Former Miss Canada says she's grateful for 'puckered skin' on post-baby belly

Siera Bearchell dedicated her post to honouring her body and "stretched" skin.


Siera Bearchell is embracing her post-baby belly, in all of its forms.

Earlier this week, the former Miss Canada took to Instagram with a reel of clips showing her stomach in different poses.

She began by standing in a black bikini with the text "I’m so proud that this belly…" written over the video, before cutting to a clip of her sitting on the ground, holding her baby, with the text "... is also this belly."

Bearchell dedicated the caption of her post to honouring her body and "stretched" skin.

"Skin that has stretched to grow two beautiful babies. I’ll always admire what our bodies are capable of," she penned.

"Motherhood, pregnancy journey, postpartum, body journey, self love, self acceptance."

In the comments of her post, the Saskatchewan-native wrote "Our bodies are capable of incredible things... When I look at the puckered skin, I’m reminded that it was stretched to grow life," paired with a heart-eyes emoji.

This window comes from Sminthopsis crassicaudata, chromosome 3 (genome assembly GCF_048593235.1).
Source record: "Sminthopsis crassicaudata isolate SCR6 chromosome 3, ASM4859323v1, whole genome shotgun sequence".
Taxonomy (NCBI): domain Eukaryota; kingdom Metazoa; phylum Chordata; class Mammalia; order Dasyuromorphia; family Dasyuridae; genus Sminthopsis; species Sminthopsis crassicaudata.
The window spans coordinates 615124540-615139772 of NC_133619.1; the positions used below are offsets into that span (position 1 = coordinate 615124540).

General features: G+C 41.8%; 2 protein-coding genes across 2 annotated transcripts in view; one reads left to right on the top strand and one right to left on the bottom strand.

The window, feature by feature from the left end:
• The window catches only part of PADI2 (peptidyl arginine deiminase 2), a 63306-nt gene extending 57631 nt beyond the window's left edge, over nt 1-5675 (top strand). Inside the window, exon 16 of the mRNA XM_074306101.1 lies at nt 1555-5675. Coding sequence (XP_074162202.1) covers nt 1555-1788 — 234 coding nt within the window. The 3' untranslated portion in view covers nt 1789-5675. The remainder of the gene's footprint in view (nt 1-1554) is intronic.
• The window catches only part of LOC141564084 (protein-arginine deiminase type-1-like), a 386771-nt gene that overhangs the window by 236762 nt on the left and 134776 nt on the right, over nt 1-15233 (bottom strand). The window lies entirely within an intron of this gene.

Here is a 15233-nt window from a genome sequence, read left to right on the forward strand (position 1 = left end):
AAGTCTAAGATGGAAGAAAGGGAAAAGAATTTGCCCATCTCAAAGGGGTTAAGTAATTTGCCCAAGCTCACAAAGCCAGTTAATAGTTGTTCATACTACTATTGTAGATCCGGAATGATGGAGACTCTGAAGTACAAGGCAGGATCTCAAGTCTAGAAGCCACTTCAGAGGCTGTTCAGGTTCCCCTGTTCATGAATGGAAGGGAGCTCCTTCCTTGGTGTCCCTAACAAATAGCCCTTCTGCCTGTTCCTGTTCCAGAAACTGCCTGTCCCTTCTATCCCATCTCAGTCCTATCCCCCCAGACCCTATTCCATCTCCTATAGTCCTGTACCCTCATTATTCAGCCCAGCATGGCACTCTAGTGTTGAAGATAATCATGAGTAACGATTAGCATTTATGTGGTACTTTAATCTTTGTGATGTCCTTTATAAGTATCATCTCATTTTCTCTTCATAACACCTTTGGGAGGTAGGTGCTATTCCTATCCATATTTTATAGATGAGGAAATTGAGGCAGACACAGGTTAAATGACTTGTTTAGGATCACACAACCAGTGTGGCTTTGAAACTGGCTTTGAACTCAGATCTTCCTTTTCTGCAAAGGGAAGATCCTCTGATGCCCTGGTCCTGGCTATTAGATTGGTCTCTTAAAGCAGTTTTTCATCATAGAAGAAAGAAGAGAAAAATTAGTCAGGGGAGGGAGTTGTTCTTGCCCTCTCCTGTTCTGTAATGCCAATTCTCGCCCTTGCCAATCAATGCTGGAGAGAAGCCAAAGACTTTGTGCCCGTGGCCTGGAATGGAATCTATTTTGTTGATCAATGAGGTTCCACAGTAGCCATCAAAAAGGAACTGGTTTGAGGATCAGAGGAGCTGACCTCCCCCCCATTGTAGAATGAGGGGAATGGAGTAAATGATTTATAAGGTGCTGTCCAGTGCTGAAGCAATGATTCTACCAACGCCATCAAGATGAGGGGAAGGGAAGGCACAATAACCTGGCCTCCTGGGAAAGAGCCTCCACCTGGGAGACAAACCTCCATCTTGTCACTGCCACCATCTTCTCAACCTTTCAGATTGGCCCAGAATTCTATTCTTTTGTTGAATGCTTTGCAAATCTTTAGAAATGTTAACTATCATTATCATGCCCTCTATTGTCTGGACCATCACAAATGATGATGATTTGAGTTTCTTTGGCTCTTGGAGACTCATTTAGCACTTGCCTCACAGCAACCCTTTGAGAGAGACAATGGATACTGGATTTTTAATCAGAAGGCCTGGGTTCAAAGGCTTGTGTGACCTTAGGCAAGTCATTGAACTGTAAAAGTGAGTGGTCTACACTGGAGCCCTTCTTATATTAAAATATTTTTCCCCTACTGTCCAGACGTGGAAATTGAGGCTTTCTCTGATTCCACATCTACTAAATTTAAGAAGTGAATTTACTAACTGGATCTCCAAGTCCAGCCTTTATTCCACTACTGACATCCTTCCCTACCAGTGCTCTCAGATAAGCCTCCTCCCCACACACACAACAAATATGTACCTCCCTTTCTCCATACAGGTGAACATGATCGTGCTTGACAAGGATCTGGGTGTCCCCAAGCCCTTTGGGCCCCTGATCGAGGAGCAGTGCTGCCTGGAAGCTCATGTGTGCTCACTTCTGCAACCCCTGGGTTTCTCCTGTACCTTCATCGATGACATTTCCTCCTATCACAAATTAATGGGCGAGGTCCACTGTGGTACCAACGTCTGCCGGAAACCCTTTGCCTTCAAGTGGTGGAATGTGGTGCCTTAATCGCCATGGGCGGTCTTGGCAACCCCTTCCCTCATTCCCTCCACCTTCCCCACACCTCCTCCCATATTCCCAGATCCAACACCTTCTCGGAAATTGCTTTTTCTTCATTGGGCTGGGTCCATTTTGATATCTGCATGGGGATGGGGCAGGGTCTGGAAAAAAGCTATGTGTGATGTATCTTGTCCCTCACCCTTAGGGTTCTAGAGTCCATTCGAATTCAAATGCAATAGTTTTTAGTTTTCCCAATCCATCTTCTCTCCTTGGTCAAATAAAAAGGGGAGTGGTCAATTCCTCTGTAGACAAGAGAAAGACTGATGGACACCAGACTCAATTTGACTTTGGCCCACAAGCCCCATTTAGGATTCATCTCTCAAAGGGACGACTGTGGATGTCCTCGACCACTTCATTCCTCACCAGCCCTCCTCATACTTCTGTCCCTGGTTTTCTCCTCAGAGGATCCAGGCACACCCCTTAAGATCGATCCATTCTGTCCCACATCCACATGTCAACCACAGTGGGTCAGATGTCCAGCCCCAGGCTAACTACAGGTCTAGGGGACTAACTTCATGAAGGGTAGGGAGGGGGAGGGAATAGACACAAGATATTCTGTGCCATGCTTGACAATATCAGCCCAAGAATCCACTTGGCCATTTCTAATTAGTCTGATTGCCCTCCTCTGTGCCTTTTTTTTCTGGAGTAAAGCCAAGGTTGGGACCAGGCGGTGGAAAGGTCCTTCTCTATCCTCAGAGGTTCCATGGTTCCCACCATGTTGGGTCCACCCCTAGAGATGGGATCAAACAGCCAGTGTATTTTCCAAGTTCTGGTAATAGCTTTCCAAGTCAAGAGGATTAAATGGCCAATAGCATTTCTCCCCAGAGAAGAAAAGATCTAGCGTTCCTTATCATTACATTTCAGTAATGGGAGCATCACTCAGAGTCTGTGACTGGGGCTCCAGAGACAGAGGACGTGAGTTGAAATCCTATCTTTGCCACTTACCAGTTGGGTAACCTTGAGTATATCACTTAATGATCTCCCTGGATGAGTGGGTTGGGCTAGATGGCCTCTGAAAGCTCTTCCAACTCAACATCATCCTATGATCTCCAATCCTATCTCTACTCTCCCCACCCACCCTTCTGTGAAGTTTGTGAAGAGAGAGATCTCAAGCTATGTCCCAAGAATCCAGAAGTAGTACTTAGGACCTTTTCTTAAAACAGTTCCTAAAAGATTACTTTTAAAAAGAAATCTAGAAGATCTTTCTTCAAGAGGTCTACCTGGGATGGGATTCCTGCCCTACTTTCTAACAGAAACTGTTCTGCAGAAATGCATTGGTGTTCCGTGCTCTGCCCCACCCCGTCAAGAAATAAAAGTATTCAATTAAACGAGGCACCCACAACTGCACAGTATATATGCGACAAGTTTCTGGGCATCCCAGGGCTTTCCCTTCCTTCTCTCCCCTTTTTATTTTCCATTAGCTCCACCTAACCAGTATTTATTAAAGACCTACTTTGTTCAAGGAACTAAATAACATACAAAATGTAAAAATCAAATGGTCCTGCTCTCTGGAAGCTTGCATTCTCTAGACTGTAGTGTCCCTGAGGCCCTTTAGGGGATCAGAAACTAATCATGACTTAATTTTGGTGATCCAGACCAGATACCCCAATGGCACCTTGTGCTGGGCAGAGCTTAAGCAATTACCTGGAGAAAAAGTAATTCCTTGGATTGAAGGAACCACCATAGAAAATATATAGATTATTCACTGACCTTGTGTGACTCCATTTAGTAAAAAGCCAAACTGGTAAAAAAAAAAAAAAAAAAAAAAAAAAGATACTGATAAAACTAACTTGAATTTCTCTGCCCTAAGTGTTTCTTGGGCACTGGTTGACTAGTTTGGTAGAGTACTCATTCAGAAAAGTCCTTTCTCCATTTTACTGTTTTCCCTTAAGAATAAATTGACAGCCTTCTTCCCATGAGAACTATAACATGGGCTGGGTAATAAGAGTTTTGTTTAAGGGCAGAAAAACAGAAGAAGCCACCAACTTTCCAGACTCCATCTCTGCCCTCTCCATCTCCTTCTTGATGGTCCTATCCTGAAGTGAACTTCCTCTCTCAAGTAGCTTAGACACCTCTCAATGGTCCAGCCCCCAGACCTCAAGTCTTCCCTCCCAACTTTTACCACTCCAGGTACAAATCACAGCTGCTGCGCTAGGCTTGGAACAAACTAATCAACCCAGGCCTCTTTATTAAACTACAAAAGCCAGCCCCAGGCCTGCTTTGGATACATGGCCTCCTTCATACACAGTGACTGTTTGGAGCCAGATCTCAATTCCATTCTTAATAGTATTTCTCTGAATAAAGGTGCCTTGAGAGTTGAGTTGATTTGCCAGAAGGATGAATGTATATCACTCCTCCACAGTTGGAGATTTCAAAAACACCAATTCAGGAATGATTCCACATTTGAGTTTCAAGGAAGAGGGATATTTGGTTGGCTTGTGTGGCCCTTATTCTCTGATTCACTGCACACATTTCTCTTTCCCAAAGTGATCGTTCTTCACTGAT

Her followers agreed with Bearchell's grateful outlook on her body.

"Postpartum 'bouncing back' should be a term of the past," one person commented. "No one should be made to feel they need to go backwards... embrace the mom bod... it's the most beautiful thing! Stretch marks, jiggly extra skin and all!," they added.

"Yes mama! Our bodies are incredible," another chimed in.

"This gives all the feels! I feel it’s such a hard thing to love your body after and it’s like, why? We should love it more," an Instagram user wrote.

"So proud... it took me a long time or see it that way but I am," someone else added.

Bearchell, a mom-of-two recently shared what goes on "behind the scenes of motherhood."

In late May, she shared a carousel of photos of her four-year-old daughter and eight-month-old son and explained in the caption that behind her seamless posts are a lot of "sleepless nights."

Bearchell said women are often faced with a difficult choice of prioritizing their careers or their families, and there is "no perfect path."

"What feels right one day, feels overwhelming the next," she wrote.

Bearchell said she wants to pursue her passions to encourage her children to eventually do the same.

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